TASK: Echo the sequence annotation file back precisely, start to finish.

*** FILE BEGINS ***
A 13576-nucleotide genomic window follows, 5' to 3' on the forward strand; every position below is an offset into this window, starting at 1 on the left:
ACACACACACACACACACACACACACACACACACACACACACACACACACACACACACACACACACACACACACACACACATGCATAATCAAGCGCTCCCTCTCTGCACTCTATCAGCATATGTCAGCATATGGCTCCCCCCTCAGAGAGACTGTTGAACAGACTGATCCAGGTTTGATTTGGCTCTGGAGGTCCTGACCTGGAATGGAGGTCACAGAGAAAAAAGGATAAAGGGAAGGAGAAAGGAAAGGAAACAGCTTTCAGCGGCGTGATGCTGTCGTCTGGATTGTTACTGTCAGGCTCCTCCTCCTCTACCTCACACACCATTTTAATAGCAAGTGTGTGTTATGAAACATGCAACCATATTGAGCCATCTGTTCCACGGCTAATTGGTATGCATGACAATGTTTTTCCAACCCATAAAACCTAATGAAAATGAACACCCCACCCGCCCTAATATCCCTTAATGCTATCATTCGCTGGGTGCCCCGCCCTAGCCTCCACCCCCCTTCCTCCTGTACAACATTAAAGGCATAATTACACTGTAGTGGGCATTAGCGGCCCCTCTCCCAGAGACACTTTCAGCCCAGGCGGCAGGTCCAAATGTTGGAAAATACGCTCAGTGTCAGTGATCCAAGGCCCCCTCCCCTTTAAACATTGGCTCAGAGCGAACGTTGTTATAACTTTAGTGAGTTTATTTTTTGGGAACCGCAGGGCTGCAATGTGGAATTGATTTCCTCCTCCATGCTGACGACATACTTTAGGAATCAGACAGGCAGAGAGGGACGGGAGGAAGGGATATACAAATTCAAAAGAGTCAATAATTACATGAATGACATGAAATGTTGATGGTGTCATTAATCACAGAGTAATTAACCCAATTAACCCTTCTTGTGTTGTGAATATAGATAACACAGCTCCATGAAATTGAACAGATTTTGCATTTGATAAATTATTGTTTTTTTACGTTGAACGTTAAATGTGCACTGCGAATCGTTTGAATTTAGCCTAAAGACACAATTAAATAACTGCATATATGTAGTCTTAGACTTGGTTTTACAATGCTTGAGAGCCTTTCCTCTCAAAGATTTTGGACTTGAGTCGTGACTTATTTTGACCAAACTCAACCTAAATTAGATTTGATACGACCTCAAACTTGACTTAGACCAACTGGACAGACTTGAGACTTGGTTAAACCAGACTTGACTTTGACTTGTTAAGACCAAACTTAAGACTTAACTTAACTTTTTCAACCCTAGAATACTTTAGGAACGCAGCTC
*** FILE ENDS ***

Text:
A 13576-nucleotide genomic window follows, 5' to 3' on the forward strand; every position below is an offset into this window, starting at 1 on the left:
ACACACACACACACACACACACACACACACACACACACACACACACACACACACACACACACACACACACACACACACACATGCATAATCAAGCGCTCCCTCTCTGCACTCTATCAGCATATGTCAGCATATGGCTCCCCCCTCAGAGAGACTGTTGAACAGACTGATCCAGGTTTGATTTGGCTCTGGAGGTCCTGACCTGGAATGGAGGTCACAGAGAAAAAAGGATAAAGGGAAGGAGAAAGGAAAGGAAACAGCTTTCAGCGGCGTGATGCTGTCGTCTGGATTGTTACTGTCAGGCTCCTCCTCCTCTACCTCACACACCATTTTAATAGCAAGTGTGTGTTATGAAACATGCAACCATATTGAGCCATCTGTTCCACGGCTAATTGGTATGCATGACAATGTTTTTCCAACCCATAAAACCTAATGAAAATGAACACCCCACCCGCCCTAATATCCCTTAATGCTATCATTCGCTGGGTGCCCCGCCCTAGCCTCCACCCCCCTTCCTCCTGTACAACATTAAAGGCATAATTACACTGTAGTGGGCATTAGCGGCCCCTCTCCCAGAGACACTTTCAGCCCAGGCGGCAGGTCCAAATGTTGGAAAATACGCTCAGTGTCAGTGATCCAAGGCCCCCTCCCCTTTAAACATTGGCTCAGAGCGAACGTTGTTATAACTTTAGTGAGTTTATTTTTTGGGAACCGCAGGGCTGCAATGTGGAATTGATTTCCTCCTCCATGCTGACGACATACTTTAGGAATCAGACAGGCAGAGAGGGACGGGAGGAAGGGATATACAAATTCAAAAGAGTCAATAATTACATGAATGACATGAAATGTTGATGGTGTCATTAATCACAGAGTAATTAACCCAATTAACCCTTCTTGTGTTGTGAATATAGATAACACAGCTCCATGAAATTGAACAGATTTTGCATTTGATAAATTATTGTTTTTTTACGTTGAACGTTAAATGTGCACTGCGAATCGTTTGAATTTAGCCTAAAGACACAATTAAATAACTGCATATATGTAGTCTTAGACTTGGTTTTACAATGCTTGAGAGCCTTTCCTCTCAAAGATTTTGGACTTGAGTCGTGACTTATTTTGACCAAACTCAACCTAAATTAGATTTGATACGACCTCAAACTTGACTTAGACCAACTGGACAGACTTGAGACTTGGTTAAACCAGACTTGACTTTGACTTGTTAAGACCAAACTTAAGACTTAACTTAACTTTTTCAACCCTAGAATACTTTAGGAACGCAGCTC